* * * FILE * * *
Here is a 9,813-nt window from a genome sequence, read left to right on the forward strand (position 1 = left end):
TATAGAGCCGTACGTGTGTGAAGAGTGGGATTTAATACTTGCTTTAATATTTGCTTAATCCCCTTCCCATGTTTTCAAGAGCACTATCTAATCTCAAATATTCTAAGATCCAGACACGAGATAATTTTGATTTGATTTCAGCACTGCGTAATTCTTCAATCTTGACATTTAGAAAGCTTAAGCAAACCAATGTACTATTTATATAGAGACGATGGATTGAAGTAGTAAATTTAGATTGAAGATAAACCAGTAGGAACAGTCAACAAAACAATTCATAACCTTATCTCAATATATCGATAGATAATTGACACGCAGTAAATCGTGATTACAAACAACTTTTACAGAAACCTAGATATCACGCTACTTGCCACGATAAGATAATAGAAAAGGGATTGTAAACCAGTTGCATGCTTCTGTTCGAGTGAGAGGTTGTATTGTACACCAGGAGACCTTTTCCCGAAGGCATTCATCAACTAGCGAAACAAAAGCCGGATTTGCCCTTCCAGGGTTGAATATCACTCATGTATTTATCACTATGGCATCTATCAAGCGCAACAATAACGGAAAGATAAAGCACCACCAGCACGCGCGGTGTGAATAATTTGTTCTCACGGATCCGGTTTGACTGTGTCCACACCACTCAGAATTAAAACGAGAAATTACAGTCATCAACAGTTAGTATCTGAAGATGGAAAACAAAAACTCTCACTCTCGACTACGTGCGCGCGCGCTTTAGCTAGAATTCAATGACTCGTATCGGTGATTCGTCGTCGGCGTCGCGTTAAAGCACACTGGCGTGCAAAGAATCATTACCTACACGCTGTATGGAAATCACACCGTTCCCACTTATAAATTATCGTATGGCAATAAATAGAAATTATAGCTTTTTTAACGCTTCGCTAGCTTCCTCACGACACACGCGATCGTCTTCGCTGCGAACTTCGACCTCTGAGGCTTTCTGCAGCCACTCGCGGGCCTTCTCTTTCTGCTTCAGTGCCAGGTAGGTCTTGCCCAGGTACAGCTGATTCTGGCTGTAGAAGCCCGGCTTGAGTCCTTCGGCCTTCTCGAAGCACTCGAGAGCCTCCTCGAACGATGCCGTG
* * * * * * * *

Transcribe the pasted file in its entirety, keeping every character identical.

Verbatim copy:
Here is a 9,813-nt window from a genome sequence, read left to right on the forward strand (position 1 = left end):
TATAGAGCCGTACGTGTGTGAAGAGTGGGATTTAATACTTGCTTTAATATTTGCTTAATCCCCTTCCCATGTTTTCAAGAGCACTATCTAATCTCAAATATTCTAAGATCCAGACACGAGATAATTTTGATTTGATTTCAGCACTGCGTAATTCTTCAATCTTGACATTTAGAAAGCTTAAGCAAACCAATGTACTATTTATATAGAGACGATGGATTGAAGTAGTAAATTTAGATTGAAGATAAACCAGTAGGAACAGTCAACAAAACAATTCATAACCTTATCTCAATATATCGATAGATAATTGACACGCAGTAAATCGTGATTACAAACAACTTTTACAGAAACCTAGATATCACGCTACTTGCCACGATAAGATAATAGAAAAGGGATTGTAAACCAGTTGCATGCTTCTGTTCGAGTGAGAGGTTGTATTGTACACCAGGAGACCTTTTCCCGAAGGCATTCATCAACTAGCGAAACAAAAGCCGGATTTGCCCTTCCAGGGTTGAATATCACTCATGTATTTATCACTATGGCATCTATCAAGCGCAACAATAACGGAAAGATAAAGCACCACCAGCACGCGCGGTGTGAATAATTTGTTCTCACGGATCCGGTTTGACTGTGTCCACACCACTCAGAATTAAAACGAGAAATTACAGTCATCAACAGTTAGTATCTGAAGATGGAAAACAAAAACTCTCACTCTCGACTACGTGCGCGCGCGCTTTAGCTAGAATTCAATGACTCGTATCGGTGATTCGTCGTCGGCGTCGCGTTAAAGCACACTGGCGTGCAAAGAATCATTACCTACACGCTGTATGGAAATCACACCGTTCCCACTTATAAATTATCGTATGGCAATAAATAGAAATTATAGCTTTTTTAACGCTTCGCTAGCTTCCTCACGACACACGCGATCGTCTTCGCTGCGAACTTCGACCTCTGAGGCTTTCTGCAGCCACTCGCGGGCCTTCTCTTTCTGCTTCAGTGCCAGGTAGGTCTTGCCCAGGTACAGCTGATTCTGGCTGTAGAAGCCCGGCTTGAGTCCTTCGGCCTTCTCGAAGCACTCGAGAGCCTCCTCGAACGATGCCGTG